End-of-life treatment preferences: a key to reducing ethnic/racial disparities in advance care planning? Academic Article uri icon

Overview

MeSH

  • Adult
  • Aged
  • Attitude to Death
  • Continental Population Groups
  • Ethnic Groups
  • Female
  • Humans
  • Male
  • Middle Aged

MeSH Major

  • Advance Care Planning
  • Healthcare Disparities
  • Neoplasms
  • Patient Preference
  • Terminal Care

abstract

  • The objective of this study was to identify targets for interventions to reduce end-of-life care disparities among patients with advanced cancer. To do this, the authors evaluated the degree to which end-of-life care values and preferences are associated with advance care planning within racial/ethnic minority groups. The Coping with Cancer study recruited patients with advanced cancer from outpatient clinics in 5 states from 2002 to 2008. Then, the rates of 1 type of advance care planning-do-not-resuscitate (DNR) orders-reported at baseline interviews by 606 patients were investigated. Bivariate tests determined associations among DNR order completion, religious values, and treatment preferences within racial/ethnic groups. Non-Latino white patients were significantly more likely to have a DNR order (45%) than black (25%) and Latino (20%) patients (P<.001). A preference against specific life-prolonging treatment (eg, chemotherapy, ventilation) was the only factor significantly associated with higher DNR order likelihood in each group, with non-Latino white patients more likely than Latino or black patients to express preferences against life-prolonging care (eg, 26% of non-Latino white patients, 46% of black patients, and 41% of Latino patients wanted a feeding tube if it would extend life for 1 more day; P<.001). Preferences against life-prolonging care differ dramatically by race/ethnicity, but they have a uniform significant association with DNR order completion rates across racial/ethnic groups of patients with advanced cancer. Advance care planning interventions that target preferences associated with DNR orders across racial/ethnic groups may reach a broad patient population and reduce end-of-life care disparities. © 2014 American Cancer Society.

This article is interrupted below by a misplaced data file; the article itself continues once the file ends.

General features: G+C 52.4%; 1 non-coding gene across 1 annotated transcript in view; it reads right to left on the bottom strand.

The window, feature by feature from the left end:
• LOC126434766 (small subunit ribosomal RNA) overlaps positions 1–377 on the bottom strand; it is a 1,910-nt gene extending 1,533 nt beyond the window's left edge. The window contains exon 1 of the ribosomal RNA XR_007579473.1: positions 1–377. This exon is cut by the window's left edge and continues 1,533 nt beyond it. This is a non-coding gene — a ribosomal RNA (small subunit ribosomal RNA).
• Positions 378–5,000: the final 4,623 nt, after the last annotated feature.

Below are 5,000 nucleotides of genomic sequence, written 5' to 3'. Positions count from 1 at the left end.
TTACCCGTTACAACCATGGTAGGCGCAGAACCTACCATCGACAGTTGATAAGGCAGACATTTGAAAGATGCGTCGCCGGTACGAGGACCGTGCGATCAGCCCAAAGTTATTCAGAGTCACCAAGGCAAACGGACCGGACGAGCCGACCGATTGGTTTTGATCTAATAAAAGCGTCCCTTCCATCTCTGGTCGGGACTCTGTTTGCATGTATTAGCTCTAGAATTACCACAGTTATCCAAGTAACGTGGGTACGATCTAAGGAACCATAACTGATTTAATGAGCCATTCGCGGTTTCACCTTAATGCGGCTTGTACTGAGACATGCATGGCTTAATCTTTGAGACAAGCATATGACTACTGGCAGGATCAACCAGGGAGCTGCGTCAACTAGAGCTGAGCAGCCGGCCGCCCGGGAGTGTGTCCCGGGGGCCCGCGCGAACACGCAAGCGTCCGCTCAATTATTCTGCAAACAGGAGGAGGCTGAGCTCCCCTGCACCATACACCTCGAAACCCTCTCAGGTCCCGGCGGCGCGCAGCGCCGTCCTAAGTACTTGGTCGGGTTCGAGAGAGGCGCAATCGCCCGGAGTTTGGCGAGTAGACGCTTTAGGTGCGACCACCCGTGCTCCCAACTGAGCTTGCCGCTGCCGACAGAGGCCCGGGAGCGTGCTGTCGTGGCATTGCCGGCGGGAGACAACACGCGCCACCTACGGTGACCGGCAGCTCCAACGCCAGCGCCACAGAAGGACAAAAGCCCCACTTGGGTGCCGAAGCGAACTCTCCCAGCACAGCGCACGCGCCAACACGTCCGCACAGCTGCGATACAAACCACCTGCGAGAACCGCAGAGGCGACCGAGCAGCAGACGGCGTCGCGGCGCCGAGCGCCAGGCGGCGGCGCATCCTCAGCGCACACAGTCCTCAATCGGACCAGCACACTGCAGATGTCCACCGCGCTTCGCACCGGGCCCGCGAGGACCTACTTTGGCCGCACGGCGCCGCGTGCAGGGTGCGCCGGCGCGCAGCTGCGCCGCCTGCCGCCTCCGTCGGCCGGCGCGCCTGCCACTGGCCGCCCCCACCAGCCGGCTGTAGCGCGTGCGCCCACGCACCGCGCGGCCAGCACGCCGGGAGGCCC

publication date

  • December 15, 2014

has subject area

  • Adult
  • Advance Care Planning
  • Aged
  • Attitude to Death
  • Continental Population Groups
  • Ethnic Groups
  • Female
  • Healthcare Disparities
  • Humans
  • Male
  • Middle Aged
  • Neoplasms
  • Patient Preference
  • Terminal Care

Research

keywords

  • Journal Article

Identity

Language

  • eng

PubMed Central ID

  • PMC4257859

Digital Object Identifier (DOI)

  • 10.1002/cncr.28970

PubMed ID

  • 25145489

Additional Document Info

start page

  • 3981

end page

  • 3986

volume

  • 120

number

  • 24